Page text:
Significance:  This new animal model that allows visualization of fluorescently labeled immune T cell subpopulations may help to reveal how experimental therapeutic immunization to reduce amyloid deposits in Alzheimer’s produces a deadly T cell inflammatory response.  By understanding this harmful immune response, the results may provide new insights into future development of therapies that avoid this consequence.  The animal model and technique will provide a means of determining the effects on immune T cells of such future experimental therapeutic vaccines.

ABSTRACT

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Imaging Alzheimer-Related Pathological Changes: Immune-Mediated, Therapeutics and Toxicities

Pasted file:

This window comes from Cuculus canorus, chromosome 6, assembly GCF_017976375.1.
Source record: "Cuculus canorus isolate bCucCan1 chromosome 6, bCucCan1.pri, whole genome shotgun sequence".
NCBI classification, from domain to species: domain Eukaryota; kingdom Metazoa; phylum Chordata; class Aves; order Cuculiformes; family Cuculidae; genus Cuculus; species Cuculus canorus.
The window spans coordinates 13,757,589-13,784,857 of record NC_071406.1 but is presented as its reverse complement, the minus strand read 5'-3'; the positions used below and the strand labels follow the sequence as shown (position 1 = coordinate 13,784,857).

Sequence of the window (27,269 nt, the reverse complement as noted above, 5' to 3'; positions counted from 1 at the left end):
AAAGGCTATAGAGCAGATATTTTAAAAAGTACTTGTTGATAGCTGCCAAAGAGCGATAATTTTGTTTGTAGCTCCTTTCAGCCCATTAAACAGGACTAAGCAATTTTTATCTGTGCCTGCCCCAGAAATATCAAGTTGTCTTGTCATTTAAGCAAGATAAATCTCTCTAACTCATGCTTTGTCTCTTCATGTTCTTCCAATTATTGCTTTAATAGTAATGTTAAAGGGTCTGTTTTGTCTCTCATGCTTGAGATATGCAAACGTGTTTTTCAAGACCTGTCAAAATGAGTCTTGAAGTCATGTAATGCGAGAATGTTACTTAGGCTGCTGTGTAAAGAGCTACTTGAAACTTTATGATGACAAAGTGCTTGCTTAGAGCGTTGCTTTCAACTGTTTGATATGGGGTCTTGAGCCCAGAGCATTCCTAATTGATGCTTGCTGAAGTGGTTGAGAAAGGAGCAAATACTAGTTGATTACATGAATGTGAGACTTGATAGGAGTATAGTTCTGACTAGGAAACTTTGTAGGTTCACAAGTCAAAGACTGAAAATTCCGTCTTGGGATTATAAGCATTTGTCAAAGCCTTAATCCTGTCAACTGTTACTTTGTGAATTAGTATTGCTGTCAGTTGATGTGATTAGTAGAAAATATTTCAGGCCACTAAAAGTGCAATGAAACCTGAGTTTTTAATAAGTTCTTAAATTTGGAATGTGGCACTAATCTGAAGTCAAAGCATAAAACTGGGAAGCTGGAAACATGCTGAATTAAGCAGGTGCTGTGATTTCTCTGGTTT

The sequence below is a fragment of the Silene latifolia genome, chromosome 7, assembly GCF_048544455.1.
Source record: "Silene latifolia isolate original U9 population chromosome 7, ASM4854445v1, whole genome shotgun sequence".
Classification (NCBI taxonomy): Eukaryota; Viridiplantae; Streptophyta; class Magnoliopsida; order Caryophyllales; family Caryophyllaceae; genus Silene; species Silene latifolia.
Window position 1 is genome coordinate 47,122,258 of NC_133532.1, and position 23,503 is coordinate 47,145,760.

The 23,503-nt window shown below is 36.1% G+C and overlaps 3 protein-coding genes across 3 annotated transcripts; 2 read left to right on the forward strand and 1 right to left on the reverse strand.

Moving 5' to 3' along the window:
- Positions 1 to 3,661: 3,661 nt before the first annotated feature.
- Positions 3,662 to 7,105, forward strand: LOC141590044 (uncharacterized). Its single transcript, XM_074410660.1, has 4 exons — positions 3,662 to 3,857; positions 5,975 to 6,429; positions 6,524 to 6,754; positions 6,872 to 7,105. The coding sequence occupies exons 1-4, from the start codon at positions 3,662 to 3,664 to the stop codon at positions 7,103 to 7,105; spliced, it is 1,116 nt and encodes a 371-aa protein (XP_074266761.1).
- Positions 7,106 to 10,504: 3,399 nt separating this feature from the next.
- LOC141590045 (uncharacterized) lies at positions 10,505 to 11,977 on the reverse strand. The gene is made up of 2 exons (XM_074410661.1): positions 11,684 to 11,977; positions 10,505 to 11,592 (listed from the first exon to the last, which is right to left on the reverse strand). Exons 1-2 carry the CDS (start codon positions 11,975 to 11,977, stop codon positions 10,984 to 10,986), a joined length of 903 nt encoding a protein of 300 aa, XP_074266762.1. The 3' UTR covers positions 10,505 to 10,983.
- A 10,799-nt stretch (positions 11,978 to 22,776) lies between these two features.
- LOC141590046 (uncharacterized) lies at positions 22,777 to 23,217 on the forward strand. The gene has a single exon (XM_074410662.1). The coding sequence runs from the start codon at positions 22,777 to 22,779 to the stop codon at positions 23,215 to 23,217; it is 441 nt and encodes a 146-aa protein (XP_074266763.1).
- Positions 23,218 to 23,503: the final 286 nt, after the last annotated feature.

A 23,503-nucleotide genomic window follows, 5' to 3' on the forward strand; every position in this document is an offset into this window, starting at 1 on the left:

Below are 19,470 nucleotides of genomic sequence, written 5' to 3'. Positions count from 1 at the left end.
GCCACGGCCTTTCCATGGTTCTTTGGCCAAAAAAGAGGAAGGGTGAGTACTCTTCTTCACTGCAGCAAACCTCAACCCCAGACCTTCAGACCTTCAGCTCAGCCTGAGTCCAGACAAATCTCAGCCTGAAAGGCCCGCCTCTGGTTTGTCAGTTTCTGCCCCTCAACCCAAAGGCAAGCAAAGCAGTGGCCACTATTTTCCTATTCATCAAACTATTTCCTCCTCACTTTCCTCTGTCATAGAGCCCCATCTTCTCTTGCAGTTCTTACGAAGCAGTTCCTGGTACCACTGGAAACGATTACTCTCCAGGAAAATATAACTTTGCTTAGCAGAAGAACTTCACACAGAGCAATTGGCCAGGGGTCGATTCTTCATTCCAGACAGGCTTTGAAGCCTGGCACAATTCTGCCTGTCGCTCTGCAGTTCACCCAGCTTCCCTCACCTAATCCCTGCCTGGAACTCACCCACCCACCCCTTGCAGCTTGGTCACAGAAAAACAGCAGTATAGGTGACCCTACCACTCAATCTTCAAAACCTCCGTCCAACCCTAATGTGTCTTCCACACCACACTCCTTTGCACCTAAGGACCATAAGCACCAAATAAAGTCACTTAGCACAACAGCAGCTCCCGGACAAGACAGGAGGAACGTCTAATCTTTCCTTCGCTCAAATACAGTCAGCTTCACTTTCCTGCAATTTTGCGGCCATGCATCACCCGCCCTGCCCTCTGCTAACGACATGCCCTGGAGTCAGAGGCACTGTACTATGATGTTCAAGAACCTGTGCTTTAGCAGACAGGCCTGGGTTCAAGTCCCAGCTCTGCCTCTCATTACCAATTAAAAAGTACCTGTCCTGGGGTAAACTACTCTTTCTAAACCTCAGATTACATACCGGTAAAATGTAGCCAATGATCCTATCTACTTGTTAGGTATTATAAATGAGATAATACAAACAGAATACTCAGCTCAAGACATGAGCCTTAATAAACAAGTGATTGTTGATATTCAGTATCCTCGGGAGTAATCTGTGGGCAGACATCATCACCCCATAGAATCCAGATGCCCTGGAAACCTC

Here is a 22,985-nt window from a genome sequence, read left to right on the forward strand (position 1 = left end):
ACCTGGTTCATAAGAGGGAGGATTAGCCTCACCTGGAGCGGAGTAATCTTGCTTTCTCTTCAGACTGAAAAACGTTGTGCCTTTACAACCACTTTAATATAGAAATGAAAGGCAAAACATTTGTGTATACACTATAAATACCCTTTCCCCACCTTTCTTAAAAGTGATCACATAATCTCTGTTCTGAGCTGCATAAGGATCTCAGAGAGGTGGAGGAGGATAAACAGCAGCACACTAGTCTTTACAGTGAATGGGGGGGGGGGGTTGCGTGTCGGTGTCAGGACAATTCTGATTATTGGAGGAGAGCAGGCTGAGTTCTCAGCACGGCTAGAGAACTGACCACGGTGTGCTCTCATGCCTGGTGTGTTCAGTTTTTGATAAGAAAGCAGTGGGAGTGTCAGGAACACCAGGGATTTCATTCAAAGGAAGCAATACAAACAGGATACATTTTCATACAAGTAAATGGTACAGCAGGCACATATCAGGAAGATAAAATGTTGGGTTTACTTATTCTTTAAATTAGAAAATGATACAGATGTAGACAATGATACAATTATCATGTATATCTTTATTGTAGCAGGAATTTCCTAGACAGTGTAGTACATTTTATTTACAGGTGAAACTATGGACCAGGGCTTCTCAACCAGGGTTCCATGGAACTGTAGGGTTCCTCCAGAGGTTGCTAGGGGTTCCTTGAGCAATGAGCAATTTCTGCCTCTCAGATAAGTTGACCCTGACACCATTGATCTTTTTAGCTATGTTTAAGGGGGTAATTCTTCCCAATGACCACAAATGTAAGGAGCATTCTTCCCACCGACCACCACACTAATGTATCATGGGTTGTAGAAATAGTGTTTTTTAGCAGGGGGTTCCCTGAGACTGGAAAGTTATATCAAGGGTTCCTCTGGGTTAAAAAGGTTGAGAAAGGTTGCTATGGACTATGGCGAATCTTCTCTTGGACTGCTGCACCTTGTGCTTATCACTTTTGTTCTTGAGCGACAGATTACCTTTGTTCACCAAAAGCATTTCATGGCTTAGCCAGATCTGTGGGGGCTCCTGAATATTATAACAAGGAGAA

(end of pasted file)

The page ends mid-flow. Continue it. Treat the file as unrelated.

Immunization against amyloid-β, the peptide that accumulates in senile plaques and in blood vessels in Alzheimer's disease, causes a dramatic immune response that prevents plaque formation and clears accumulated amyloid-β in transgenic mice. In a clinical trial of amyloid-β immunization, 15 of about 300 patients developed meningoencephalitis. Neuropathological investigations of one patient who died during the trial showed promising evidence of clearance of amyloid pathology, but also a powerful immune response involving activated T cells probably underlying the negative effects of the immunization. To continue developing therapies based on amyloid-β immunization, these T cell-mediated inflammatory events must be understood.